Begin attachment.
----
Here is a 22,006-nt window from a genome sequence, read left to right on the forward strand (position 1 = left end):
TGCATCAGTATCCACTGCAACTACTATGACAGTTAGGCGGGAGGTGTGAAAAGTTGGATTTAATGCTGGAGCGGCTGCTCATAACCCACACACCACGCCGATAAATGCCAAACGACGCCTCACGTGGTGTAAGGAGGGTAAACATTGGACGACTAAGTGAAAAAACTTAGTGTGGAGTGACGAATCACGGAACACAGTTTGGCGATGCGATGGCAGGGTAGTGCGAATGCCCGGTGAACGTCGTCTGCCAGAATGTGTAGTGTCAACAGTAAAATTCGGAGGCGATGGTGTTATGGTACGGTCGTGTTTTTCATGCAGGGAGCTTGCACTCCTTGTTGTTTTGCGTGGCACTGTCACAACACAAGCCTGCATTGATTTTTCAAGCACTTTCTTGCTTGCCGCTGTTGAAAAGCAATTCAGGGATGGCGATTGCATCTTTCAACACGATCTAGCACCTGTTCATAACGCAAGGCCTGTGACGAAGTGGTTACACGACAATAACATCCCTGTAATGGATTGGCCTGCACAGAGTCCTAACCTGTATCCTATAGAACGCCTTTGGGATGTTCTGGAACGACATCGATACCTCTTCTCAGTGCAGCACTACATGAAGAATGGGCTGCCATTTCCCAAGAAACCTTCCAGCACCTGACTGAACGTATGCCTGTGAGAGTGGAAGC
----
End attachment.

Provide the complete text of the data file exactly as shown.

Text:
Here is a 22,006-nt window from a genome sequence, read left to right on the forward strand (position 1 = left end):
TGCATCAGTATCCACTGCAACTACTATGACAGTTAGGCGGGAGGTGTGAAAAGTTGGATTTAATGCTGGAGCGGCTGCTCATAACCCACACACCACGCCGATAAATGCCAAACGACGCCTCACGTGGTGTAAGGAGGGTAAACATTGGACGACTAAGTGAAAAAACTTAGTGTGGAGTGACGAATCACGGAACACAGTTTGGCGATGCGATGGCAGGGTAGTGCGAATGCCCGGTGAACGTCGTCTGCCAGAATGTGTAGTGTCAACAGTAAAATTCGGAGGCGATGGTGTTATGGTACGGTCGTGTTTTTCATGCAGGGAGCTTGCACTCCTTGTTGTTTTGCGTGGCACTGTCACAACACAAGCCTGCATTGATTTTTCAAGCACTTTCTTGCTTGCCGCTGTTGAAAAGCAATTCAGGGATGGCGATTGCATCTTTCAACACGATCTAGCACCTGTTCATAACGCAAGGCCTGTGACGAAGTGGTTACACGACAATAACATCCCTGTAATGGATTGGCCTGCACAGAGTCCTAACCTGTATCCTATAGAACGCCTTTGGGATGTTCTGGAACGACATCGATACCTCTTCTCAGTGCAGCACTACATGAAGAATGGGCTGCCATTTCCCAAGAAACCTTCCAGCACCTGACTGAACGTATGCCTGTGAGAGTGGAAGC